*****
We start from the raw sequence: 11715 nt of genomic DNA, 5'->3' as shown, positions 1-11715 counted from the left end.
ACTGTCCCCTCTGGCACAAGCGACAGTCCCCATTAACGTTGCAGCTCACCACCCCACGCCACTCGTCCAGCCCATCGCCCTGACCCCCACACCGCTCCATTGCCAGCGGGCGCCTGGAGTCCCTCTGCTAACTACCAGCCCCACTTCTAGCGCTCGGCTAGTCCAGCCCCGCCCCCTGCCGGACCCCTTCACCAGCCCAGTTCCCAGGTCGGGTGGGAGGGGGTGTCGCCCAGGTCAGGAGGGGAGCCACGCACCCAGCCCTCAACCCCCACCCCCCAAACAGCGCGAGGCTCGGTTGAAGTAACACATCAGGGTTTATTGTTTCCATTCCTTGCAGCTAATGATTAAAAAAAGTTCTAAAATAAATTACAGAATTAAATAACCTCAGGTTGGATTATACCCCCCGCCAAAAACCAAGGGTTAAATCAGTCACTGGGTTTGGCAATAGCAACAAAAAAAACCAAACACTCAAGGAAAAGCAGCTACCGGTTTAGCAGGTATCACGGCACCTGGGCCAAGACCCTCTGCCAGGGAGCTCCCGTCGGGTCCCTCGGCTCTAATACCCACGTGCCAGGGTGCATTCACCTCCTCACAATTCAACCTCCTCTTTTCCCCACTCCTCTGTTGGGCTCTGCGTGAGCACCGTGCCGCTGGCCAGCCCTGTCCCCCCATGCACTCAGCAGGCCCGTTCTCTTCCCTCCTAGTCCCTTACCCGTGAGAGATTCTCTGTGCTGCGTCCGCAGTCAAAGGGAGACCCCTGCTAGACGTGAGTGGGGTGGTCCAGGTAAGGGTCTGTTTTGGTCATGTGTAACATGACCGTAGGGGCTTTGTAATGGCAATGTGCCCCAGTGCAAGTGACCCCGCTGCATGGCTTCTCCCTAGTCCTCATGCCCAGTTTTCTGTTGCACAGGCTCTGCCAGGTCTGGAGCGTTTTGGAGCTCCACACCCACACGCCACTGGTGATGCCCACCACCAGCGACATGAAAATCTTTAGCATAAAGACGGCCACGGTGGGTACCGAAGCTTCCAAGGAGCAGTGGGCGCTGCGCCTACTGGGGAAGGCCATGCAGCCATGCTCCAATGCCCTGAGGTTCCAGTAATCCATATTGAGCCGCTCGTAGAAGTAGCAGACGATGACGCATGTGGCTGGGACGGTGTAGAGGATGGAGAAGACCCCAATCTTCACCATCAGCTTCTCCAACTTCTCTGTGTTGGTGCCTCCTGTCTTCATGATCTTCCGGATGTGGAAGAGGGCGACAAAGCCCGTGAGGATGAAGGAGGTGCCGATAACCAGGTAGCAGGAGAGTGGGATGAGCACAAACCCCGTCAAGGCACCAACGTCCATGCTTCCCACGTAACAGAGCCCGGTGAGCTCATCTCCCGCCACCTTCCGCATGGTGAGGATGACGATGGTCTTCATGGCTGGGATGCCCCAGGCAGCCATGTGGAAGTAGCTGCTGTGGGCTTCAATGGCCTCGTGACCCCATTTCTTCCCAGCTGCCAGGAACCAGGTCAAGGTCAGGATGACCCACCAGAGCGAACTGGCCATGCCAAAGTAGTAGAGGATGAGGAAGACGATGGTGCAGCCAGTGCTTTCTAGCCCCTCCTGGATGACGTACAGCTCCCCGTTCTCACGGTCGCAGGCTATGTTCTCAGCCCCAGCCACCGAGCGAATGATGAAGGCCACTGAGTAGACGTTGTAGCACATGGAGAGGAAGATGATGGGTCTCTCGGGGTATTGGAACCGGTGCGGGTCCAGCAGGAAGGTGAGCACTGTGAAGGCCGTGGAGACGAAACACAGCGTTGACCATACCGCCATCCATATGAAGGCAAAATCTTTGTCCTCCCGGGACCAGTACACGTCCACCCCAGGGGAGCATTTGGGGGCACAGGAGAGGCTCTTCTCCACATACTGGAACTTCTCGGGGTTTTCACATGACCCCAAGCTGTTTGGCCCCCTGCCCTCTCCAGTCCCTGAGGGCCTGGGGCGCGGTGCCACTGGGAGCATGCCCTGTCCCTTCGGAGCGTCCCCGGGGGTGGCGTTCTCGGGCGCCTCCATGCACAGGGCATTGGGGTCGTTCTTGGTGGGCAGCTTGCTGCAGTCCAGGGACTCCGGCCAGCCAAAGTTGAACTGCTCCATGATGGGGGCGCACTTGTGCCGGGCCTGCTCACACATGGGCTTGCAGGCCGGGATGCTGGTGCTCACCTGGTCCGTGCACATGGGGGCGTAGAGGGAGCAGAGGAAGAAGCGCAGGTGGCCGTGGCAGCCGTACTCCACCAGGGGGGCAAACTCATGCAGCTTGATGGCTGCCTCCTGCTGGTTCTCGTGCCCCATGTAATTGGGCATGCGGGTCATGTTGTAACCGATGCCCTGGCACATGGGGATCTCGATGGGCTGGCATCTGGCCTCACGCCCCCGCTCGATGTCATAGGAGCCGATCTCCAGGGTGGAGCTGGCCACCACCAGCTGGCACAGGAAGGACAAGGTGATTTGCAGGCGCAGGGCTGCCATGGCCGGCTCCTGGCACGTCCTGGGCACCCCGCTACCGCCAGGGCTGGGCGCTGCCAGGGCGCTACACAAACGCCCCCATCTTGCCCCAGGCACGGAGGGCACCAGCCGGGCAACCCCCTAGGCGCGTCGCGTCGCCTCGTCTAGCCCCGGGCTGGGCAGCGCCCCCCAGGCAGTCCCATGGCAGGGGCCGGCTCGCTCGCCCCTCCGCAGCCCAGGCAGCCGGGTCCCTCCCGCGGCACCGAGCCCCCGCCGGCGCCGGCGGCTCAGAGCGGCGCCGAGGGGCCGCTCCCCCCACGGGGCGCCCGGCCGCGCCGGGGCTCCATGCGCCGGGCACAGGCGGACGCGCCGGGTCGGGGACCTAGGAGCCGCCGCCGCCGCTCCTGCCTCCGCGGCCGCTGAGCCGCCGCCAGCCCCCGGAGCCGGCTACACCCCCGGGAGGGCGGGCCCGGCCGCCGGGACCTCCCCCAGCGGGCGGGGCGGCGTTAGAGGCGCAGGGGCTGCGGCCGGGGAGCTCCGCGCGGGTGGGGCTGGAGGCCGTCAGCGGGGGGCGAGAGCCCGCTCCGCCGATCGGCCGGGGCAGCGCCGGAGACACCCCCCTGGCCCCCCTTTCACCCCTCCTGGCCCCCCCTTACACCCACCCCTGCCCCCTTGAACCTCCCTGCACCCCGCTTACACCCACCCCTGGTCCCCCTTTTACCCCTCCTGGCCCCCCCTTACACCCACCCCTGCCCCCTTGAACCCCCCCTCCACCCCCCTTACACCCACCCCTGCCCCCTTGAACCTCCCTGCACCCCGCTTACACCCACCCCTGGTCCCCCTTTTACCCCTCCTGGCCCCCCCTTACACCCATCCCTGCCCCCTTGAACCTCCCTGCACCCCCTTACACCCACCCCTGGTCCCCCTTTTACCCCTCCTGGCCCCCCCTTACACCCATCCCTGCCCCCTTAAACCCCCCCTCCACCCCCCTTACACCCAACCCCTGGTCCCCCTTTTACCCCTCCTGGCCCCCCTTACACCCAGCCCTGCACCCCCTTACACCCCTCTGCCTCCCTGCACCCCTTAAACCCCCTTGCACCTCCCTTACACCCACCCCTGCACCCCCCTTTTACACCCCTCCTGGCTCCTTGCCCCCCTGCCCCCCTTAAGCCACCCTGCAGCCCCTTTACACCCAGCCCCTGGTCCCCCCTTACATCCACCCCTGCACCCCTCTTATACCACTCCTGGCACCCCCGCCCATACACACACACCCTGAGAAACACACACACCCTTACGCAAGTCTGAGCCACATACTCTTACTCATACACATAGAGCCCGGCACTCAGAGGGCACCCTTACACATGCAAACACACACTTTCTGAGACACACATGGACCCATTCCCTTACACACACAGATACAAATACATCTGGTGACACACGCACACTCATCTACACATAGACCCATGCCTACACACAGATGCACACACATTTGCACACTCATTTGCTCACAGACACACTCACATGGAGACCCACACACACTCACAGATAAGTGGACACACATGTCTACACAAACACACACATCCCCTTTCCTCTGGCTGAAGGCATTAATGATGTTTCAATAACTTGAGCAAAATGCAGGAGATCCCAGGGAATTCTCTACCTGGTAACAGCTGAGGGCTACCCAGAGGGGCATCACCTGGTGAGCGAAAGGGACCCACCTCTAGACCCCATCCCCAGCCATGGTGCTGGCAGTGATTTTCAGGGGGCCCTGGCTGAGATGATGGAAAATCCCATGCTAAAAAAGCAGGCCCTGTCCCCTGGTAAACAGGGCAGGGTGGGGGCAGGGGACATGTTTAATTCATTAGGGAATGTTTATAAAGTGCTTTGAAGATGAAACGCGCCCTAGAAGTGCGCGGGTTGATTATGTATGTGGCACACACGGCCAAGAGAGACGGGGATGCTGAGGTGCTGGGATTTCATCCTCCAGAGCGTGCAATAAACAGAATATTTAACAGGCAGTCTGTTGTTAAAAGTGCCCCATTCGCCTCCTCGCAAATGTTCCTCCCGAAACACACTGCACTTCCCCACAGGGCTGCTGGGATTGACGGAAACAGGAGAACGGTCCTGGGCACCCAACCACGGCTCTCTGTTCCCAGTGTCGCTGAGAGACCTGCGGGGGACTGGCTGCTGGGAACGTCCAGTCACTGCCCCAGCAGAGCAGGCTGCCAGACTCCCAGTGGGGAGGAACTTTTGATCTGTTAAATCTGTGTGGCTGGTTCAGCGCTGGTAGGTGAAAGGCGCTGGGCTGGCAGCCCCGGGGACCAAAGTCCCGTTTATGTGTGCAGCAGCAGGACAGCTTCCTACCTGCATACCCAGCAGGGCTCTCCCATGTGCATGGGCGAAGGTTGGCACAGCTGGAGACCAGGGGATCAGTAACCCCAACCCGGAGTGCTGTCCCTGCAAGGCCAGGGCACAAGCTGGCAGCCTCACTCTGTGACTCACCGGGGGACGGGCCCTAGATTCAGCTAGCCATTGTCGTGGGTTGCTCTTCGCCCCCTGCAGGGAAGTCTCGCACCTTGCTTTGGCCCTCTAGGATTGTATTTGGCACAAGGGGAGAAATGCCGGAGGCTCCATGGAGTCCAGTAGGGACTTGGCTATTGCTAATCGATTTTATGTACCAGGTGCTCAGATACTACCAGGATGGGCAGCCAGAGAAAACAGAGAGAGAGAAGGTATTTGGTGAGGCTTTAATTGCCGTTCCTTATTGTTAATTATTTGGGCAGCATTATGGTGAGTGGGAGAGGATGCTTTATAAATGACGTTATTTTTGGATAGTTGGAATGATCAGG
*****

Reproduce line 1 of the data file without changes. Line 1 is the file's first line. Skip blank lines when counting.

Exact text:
We start from the raw sequence: 11715 nt of genomic DNA, 5'->3' as shown, positions 1-11715 counted from the left end.